Reflection: Lesson Planning Houses of Addition - Section 2: Teaching the Lesson


I knew in advance that this lesson breeds chaos. Give 19 students a partner and some base 10 blocks and all they want to do is play. Children learn from play so that isn't all bad, but for today I really wanted students to walk through the double digit addition with me. 

The students were busy, but mostly on task. They were talking to their partners and calling out when they had an answer (even when I asked them to raise their hands). They were excited. Two students who usually dread math both told me at the end of the lesson that math was really fun today. So, was the chaos worth it?

I have to say that it was worth every second of it. Students were manipulating base ten blocks. They saw that they could not add 35 + 56 and get 811 because even though they had 8 tens and 11 ones, they had no hundred's blocks, so there had to be another step to get a logical answer. 

Some of the students wanted to jump ahead and do the work in their heads. They didn't want to build the numbers with blocks. Interestingly, they could get the answer, but when I questioned them about the tens and ones, they weren't sure how they got the answer. "I just knew it," one child said. I asked them to go back and record the number of ones in the equation, and then the number of tens and they were a bit confused.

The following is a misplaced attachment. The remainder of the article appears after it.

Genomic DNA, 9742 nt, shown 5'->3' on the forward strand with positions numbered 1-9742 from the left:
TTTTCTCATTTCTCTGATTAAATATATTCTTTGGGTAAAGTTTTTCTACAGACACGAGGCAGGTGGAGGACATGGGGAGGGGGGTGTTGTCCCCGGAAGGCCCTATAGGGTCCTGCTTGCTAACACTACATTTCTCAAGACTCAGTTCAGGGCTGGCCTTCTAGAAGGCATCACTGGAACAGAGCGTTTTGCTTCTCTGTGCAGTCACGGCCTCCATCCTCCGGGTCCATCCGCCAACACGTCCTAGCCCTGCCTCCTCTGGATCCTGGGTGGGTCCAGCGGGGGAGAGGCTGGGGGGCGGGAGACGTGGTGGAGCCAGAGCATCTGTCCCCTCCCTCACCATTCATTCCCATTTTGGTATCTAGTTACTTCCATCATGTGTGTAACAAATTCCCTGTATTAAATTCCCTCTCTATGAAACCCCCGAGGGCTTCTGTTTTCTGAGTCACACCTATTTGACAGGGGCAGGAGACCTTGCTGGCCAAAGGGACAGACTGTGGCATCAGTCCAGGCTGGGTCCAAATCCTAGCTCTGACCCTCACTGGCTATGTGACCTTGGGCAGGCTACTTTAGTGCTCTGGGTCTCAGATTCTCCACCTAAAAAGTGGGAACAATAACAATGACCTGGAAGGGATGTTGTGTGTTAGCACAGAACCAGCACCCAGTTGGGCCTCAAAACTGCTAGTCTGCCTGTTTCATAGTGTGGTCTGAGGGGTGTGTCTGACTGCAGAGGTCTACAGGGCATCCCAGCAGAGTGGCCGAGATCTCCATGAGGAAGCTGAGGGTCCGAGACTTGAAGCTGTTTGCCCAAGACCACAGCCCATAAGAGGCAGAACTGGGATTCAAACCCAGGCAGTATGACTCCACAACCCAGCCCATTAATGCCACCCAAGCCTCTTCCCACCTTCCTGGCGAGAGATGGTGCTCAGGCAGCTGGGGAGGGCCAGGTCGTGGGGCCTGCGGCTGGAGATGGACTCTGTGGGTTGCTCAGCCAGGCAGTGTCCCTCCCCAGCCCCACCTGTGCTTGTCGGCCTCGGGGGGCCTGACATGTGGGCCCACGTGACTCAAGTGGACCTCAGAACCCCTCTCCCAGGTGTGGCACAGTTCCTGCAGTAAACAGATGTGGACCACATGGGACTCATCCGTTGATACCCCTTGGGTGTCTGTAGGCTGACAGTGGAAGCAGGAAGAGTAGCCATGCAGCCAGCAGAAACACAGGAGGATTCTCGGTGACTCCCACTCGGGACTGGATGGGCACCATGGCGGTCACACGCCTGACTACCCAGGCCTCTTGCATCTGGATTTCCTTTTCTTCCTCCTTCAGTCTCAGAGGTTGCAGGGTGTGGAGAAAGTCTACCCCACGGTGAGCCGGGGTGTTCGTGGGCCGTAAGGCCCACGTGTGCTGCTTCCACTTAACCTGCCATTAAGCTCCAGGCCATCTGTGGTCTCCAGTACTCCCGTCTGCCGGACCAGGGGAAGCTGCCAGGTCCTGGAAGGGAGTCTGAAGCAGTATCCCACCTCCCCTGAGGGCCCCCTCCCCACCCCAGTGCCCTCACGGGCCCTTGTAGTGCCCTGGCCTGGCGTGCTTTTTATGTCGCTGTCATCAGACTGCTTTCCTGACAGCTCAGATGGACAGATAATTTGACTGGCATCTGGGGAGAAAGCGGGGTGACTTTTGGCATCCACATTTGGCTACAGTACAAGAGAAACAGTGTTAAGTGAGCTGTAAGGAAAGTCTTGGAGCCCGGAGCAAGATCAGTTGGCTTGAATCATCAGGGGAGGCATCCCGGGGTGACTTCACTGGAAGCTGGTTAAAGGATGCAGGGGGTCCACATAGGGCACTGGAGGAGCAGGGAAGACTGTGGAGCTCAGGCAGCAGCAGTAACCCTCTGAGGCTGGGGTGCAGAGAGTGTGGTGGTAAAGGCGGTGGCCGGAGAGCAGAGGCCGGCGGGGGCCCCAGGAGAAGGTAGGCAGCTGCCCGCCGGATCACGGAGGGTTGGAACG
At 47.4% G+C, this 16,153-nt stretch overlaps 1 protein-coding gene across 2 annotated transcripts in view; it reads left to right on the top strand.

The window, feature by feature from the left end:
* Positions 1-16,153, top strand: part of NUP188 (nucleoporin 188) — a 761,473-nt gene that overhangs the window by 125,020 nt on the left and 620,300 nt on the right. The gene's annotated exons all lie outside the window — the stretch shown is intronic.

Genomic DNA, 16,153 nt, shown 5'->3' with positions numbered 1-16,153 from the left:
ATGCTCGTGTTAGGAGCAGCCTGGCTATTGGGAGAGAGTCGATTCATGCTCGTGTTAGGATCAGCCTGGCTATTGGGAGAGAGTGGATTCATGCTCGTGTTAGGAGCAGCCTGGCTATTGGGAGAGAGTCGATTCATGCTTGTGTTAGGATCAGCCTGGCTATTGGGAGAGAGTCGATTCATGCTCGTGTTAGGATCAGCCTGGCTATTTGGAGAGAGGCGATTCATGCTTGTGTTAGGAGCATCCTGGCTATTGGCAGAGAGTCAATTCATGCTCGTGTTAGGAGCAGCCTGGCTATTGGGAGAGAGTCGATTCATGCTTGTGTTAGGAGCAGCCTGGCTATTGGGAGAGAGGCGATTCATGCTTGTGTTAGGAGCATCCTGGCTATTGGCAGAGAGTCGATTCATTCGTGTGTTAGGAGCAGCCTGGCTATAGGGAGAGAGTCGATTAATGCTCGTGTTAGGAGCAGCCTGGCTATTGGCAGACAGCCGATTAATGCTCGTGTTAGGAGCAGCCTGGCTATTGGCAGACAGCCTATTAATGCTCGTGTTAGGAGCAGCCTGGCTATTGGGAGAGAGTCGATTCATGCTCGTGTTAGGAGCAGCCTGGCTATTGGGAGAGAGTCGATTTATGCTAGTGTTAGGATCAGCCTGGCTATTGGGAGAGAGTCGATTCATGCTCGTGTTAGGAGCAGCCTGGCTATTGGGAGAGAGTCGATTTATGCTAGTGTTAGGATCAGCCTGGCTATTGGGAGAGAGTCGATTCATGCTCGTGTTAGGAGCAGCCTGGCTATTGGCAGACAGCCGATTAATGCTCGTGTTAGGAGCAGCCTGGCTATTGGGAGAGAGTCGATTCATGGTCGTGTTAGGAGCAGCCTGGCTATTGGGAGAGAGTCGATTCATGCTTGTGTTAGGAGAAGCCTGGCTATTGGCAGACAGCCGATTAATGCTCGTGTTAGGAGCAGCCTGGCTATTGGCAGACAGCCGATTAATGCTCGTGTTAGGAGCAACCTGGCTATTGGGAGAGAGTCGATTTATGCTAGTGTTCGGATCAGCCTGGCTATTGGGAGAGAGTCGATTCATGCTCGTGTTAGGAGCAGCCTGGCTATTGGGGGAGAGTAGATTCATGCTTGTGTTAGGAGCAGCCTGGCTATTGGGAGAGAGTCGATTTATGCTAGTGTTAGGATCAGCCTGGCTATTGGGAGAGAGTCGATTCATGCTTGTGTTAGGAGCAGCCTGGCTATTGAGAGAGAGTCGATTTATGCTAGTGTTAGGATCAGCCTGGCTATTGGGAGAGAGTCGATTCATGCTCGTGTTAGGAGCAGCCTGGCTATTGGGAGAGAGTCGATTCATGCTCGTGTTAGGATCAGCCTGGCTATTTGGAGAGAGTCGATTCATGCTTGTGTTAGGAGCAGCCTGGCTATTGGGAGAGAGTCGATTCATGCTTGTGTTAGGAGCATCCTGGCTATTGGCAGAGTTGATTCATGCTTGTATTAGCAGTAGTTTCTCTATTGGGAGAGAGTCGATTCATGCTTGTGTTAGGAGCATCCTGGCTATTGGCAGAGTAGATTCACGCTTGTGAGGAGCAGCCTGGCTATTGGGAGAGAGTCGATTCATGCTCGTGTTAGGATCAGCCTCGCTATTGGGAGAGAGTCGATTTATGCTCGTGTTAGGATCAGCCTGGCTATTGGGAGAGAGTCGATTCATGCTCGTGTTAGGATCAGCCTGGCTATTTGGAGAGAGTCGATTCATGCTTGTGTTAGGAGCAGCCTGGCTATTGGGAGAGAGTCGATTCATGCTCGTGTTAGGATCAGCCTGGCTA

I told the students that using blocks to make models is a really good way to understand harder math problems and I was proud of them for being willing to try.

The chaos was worth the outcome. Students have a new strategy to work with, one that is based on their understanding of place value, which is so important in Common Core learning. They still need lots of practice with the strategy, but this was a beginning worth doing.

  From Chaos to Understanding
  Lesson Planning: From Chaos to Understanding
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Houses of Addition

Unit 11: The Numbers Are Getting Bigger
Lesson 2 of 15

Objective: SWBAT use a tens/ones mat to solve double-digit addition problems based on place value strategies.

Big Idea: Using the analogy of an apartment house made up of the tens and ones apartments, upstairs, middle and downstairs, students build and solve 2-digit addition problems.

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7 teachers like this lesson
Math, Place Value, Number Sense and Operations, addition algorithm, base ten
  45 minutes
screen shot 2014 01 26 at 7 55 04 pm
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